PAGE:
In my example, I cut a background strip of 3.5", stitched it to the top of my jar.  After pressing & trimming the edges (being careful not to cut into the background on the side of the jar but instead using that as the guide) I had a block that was taller than it need to be.  I lined up the 12.5" line on my ruler with the bottom of my jar, & cut along the edge of the ruler to get a block that was exactly 12.5" tall.  Please stop & measure & make sure your block is between 12.5" & 12.75" tall.  If it is more than 12.75" double check your measurements & cut it down to size.  If it is less than 12.5" tall rip off the background piece you added to the top of the jar, recut your background piece & try again. 

DO NOT UNDER ANY CIRCUMSTANCES just add a bit more background.  This passes the problem on to the next person.  I have been on the receiving end of blocks with .5" strips around the perimeter to bring them up to size & they are a bear to work with.  So let me be clear, if there are PIECED BACKGROUNDS above or to the side of the jar, you will get your own blocks back.

Now for a few examples.  I found several free jar patterns & most any of them will work for this swap with a few changes.  The Two Bug Jar Quilt Block Pattern offers two different sizes.  Neither jar has the corners at the bottom & that is perfectly fine.  You will need to make the side pieces slightly wider (remember all our side units begin as 1.5" strip) & you will need to add more background to the top (both of these blocks finish at 9" while our block should be 12.5" unfinished).

The Tall Jar Quilt Block, would also work.  It makes a slightly shorter & much narrower block, but again we are aiming for a uniform height & a variety of jars.  You will need to eliminate the background fabric from beneath the jar, be sure to use WHITE for the 1.5" background strips at the side & reconfigure the background piece at the top to give you the correct 12.5" unfinished height we are looking for.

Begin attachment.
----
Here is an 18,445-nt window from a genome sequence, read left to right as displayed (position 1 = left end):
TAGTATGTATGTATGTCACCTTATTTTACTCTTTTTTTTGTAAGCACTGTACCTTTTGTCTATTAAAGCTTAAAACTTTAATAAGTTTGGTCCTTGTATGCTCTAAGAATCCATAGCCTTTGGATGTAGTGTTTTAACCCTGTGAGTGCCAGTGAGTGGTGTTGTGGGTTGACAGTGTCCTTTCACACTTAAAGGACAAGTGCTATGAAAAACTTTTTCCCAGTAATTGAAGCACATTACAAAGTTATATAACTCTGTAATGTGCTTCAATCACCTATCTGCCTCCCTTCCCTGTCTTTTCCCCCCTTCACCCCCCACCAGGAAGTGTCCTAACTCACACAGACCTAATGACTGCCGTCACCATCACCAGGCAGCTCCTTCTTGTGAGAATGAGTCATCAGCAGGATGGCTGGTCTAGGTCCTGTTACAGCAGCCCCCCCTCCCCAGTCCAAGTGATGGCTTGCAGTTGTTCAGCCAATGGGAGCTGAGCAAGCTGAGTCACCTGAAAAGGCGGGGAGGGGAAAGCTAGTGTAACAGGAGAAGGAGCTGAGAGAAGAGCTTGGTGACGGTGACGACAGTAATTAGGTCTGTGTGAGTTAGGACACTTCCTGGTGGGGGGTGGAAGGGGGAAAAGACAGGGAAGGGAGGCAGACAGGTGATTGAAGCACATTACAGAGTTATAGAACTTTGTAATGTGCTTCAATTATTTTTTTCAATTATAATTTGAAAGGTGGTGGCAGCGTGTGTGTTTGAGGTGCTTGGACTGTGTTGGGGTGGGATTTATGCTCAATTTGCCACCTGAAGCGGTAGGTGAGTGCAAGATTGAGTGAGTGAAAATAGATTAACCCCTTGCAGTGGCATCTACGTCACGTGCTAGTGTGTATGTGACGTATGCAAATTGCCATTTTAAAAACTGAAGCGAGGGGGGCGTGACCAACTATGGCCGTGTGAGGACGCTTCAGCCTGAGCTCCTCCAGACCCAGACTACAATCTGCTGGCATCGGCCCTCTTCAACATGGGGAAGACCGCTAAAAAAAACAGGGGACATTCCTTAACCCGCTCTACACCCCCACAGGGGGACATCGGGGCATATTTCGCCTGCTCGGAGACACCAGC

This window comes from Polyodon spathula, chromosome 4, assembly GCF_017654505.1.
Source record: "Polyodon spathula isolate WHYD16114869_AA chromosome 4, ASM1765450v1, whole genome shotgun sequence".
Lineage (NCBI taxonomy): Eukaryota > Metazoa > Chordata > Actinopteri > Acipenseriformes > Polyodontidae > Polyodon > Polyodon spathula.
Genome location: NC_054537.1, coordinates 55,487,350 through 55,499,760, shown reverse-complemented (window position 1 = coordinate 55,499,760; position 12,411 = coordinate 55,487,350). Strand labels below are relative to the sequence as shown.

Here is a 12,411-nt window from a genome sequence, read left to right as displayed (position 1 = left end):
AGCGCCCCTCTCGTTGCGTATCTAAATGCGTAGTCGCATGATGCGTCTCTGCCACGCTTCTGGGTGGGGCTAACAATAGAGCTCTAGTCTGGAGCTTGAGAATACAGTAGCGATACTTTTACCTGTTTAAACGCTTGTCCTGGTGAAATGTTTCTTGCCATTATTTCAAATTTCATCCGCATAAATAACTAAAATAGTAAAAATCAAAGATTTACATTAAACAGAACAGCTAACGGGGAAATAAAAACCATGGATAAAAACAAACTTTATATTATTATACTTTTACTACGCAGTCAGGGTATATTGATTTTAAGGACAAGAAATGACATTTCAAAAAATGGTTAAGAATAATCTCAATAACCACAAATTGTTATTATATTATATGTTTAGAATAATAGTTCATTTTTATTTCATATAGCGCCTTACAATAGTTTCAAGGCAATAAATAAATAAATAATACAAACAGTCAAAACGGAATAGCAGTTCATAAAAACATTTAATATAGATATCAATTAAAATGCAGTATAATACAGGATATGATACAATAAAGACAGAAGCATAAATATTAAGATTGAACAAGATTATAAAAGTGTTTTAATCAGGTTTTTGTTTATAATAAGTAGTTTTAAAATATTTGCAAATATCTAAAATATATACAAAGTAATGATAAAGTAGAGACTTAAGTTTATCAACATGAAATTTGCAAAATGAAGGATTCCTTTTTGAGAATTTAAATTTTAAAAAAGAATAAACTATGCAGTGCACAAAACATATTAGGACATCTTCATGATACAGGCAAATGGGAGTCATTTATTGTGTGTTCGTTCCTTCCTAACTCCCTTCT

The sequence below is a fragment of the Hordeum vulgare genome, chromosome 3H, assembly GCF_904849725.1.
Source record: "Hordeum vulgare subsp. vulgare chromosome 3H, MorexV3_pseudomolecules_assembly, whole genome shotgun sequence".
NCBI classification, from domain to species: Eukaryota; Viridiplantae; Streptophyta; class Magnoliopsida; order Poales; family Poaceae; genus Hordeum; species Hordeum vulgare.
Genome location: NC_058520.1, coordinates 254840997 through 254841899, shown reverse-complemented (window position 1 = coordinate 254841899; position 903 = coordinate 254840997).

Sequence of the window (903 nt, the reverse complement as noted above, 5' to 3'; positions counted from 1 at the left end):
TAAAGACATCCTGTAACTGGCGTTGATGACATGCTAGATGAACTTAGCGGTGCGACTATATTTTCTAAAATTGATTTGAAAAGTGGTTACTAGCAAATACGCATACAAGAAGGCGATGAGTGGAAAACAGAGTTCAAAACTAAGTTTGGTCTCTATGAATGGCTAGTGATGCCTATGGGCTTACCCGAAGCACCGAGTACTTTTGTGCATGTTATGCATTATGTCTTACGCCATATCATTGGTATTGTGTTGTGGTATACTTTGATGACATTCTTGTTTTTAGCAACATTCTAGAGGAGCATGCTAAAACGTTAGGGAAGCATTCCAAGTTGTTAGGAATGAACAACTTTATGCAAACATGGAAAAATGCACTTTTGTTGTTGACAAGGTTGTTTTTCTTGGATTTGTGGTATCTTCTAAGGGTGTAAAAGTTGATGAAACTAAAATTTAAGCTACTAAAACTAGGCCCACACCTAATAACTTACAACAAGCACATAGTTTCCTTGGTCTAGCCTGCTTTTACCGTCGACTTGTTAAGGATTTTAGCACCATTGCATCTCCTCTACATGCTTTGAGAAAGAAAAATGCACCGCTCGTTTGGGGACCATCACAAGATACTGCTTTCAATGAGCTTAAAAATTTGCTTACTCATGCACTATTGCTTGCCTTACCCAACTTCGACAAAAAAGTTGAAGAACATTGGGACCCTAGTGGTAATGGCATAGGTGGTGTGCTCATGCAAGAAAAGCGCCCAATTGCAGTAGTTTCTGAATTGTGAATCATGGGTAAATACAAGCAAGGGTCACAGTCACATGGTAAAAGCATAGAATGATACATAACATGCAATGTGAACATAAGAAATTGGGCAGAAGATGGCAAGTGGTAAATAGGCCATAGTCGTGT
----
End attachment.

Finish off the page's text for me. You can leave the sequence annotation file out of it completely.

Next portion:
In addition to these, there are slews of other jar patterns.  Some have more elaborate sides or lids, some are tipped over with contents spilling out (not a great choice for a beginner but might give you something to aim for).  There are ginger jars & mason jars & cookie jars & so long as you meet the requirements (white back ground, no back ground below the jar, 1.5" strip of white background on either side, white background above bring the block to 12.5" unfinished in height) you can go as crazy as you want.  Below are two of the blocks I made, one is the block made with the instructions, the other is made the same way but began with a 5.5" square.  Notice how the smaller jar is a narrower block but just as tall.

You do not have to specify what block you are making when you sign up; there is the distinct possibility that some of the jars will be similar but I am confident there will be plenty of variety. 

As in 2013, I am limiting sign up to six people each swap.  You make six blocks of the same jar, using the same jar fabric, send five & get five different jars back.  You can sign up for more than one swap BUT you must use different jar fabric each time & I would encourage you to try a different jar each time (maybe the same jar but a different size).  Sign up is only through the Facebook group, the deadlines etc. are specified there, but this will be more or less the same as last year.  The six spots for jars due the last Saturday in March 2014 will open ASAP.  Once those are full, the next set due the last Saturday in May will open, etc.  No one can sign up for more than one set in any given month & if you fail to meet the deadline for a swap for which you have signed up, your name will be removed from any future swaps you might be signed up for unless you have a really good reason.